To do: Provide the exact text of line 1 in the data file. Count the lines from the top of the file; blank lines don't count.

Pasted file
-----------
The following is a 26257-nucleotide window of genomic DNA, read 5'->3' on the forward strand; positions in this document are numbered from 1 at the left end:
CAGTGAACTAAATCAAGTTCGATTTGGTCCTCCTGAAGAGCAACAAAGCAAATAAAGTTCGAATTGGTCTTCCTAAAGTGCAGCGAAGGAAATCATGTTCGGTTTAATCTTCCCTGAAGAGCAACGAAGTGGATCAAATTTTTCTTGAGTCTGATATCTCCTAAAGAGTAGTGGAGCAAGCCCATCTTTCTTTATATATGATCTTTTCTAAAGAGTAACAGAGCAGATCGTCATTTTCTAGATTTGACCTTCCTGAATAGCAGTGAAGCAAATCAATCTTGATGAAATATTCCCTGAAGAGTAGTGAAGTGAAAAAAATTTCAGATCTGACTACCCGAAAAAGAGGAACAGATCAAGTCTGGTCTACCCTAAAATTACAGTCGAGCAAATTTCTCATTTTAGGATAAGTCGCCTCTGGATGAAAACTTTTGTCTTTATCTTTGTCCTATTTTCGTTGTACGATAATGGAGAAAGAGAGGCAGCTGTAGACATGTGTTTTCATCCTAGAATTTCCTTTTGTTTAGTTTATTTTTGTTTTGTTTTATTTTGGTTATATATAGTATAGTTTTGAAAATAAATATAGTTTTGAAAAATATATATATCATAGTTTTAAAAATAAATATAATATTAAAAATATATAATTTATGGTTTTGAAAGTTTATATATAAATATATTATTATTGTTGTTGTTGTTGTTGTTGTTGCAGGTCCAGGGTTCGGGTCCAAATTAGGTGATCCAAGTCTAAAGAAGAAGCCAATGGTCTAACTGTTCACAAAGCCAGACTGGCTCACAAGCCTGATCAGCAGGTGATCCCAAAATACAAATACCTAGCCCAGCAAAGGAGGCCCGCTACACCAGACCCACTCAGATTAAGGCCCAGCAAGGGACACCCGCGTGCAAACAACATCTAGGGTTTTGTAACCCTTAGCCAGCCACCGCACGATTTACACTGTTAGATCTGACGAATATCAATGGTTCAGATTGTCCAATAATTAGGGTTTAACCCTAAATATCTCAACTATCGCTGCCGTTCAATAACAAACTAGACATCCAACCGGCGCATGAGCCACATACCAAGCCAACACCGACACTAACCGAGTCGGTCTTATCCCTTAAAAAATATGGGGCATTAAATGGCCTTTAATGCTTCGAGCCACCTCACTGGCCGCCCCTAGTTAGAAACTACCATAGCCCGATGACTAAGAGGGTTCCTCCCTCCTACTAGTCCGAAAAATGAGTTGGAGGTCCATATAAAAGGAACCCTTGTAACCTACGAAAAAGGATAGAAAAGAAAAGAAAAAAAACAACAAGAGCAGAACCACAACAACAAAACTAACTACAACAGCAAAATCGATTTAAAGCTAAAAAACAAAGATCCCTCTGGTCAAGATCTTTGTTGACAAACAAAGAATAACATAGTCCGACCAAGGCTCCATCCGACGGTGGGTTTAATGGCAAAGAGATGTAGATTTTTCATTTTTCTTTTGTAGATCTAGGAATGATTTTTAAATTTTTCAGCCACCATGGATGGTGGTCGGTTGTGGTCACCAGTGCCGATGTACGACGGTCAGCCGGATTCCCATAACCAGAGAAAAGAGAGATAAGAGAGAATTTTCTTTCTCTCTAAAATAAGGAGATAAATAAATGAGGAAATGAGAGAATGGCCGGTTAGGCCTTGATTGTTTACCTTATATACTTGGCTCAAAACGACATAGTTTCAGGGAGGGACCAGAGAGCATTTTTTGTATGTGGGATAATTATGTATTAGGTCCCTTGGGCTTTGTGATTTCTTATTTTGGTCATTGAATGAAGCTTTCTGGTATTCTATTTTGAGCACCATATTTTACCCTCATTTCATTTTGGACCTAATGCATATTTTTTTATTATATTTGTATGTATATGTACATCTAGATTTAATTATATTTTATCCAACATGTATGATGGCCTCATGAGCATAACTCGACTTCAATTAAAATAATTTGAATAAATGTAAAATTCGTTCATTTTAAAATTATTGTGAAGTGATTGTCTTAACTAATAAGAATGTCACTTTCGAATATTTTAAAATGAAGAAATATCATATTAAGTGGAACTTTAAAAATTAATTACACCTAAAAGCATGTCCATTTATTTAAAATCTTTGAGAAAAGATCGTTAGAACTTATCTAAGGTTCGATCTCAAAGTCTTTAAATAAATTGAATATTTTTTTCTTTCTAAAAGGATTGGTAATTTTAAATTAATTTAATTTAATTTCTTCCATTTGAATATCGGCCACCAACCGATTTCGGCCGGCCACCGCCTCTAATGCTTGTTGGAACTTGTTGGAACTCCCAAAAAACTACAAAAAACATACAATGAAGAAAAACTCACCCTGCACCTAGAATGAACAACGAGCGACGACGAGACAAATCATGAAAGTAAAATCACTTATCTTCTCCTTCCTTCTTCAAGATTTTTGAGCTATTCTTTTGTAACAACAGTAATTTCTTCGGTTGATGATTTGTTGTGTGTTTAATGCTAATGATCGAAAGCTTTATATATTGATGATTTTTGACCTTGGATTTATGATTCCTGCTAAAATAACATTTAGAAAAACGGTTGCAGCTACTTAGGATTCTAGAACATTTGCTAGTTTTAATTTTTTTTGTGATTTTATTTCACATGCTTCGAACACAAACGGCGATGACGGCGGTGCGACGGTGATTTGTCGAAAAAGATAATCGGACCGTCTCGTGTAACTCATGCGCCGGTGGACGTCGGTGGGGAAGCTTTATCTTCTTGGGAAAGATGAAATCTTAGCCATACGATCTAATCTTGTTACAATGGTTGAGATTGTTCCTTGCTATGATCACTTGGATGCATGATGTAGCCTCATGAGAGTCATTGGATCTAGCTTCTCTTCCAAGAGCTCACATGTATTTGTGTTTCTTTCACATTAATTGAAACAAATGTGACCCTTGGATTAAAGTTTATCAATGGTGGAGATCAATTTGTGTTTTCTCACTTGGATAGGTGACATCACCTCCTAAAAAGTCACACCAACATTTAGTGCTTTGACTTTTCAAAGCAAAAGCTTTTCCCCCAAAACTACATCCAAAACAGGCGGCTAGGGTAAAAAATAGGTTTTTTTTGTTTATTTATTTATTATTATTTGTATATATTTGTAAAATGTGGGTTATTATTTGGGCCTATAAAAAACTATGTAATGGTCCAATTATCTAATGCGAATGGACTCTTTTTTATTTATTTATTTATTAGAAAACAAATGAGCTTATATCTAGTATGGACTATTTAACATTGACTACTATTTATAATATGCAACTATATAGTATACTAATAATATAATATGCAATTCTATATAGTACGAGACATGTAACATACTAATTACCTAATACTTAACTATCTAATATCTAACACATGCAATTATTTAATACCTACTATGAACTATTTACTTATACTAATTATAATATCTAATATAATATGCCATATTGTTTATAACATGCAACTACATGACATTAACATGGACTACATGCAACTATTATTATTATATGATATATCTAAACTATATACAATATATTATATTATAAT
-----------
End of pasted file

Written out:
The following is a 26257-nucleotide window of genomic DNA, read 5'->3' on the forward strand; positions in this document are numbered from 1 at the left end: